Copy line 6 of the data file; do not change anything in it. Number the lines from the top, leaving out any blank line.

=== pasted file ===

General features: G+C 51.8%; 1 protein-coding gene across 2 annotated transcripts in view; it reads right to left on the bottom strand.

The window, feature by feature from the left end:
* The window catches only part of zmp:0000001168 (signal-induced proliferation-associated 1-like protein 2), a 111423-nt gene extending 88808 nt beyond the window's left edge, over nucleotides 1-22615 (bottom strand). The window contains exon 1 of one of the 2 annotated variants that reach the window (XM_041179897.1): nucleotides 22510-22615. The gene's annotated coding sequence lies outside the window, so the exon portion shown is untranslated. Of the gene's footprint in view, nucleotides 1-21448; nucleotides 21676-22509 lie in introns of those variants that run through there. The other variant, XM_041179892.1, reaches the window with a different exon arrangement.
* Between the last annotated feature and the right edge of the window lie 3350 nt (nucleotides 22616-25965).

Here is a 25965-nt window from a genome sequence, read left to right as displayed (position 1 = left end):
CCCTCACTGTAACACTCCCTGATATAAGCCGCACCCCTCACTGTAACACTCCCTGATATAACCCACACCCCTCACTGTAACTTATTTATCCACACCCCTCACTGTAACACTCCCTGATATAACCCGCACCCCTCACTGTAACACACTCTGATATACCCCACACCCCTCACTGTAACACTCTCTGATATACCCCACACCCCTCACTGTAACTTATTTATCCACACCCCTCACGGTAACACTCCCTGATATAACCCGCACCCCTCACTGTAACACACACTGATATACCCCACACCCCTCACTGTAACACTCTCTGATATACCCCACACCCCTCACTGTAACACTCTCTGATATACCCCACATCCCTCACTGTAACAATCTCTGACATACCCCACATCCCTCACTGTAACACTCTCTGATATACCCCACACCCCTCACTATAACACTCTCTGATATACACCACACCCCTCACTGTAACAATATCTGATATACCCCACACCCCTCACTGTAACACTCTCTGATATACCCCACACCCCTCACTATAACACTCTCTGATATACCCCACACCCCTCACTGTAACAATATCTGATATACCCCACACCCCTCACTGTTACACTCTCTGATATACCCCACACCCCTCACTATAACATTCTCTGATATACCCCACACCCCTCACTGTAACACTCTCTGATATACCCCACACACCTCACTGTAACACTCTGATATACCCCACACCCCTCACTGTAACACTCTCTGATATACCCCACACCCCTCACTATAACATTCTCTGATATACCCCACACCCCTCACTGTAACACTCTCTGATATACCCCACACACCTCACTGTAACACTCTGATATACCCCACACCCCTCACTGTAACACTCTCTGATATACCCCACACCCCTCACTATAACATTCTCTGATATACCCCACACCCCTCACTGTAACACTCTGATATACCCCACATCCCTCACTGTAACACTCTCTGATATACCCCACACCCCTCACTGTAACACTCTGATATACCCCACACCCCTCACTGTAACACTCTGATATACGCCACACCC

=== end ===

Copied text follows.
CCCTCACTGTAACACTCCCTGATATAAGCCGCACCCCTCACTGTAACACTCCCTGATATAACCCACACCCCTCACTGTAACTTATTTATCCACACCCCTCACTGTAACACTCCCTGATATAACCCGCACCCCTCACTGTAACACACTCTGATATACCCCACACCCCTCACTGTAACACTCTCTGATATACCCCACACCCCTCACTGTAACTTATTTATCCACACCCCTCACGGTAACACTCCCTGATATAACCCGCACCCCTCACTGTAACACACACTGATATACCCCACACCCCTCACTGTAACACTCTCTGATATACCCCACACCCCTCACTGTAACACTCTCTGATATACCCCACATCCCTCACTGTAACAATCTCTGACATACCCCACATCCCTCACTGTAACACTCTCTGATATACCCCACACCCCTCACTATAACACTCTCTGATATACACCACACCCCTCACTGTAACAATATCTGATATACCCCACACCCCTCACTGTAACACTCTCTGATATACCCCACACCCCTCACTATAACACTCTCTGATATACCCCACACCCCTCACTGTAACAATATCTGATATACCCCACACCCCTCACTGTTACACTCTCTGATATACCCCACACCCCTCACTATAACATTCTCTGATATACCCCACACCCCTCACTGTAACACTCTCTGATATACCCCACACACCTCACTGTAACACTCTGATATACCCCACACCCCTCACTGTAACACTCTCTGATATACCCCACACCCCTCACTATAACATTCTCTGATATACCCCACACCCCTCACTGTAACACTCTCTGATATACCCCACACACCTCACTGTAACACTCTGATATACCCCACACCCCTCACTGTAACACTCTCTGATATACCCCACACCCCTCACTATAACATTCTCTGATATACCCCACACCCCTCACTGTAACACTCTGATATACCCCACATCCCTCACTGTAACACTCTCTGATATACCCCACACCCCTCACTGTAACACTCTGATATACCCCACACCCCTCACTGTAACACTCTGATATACGCCACACCC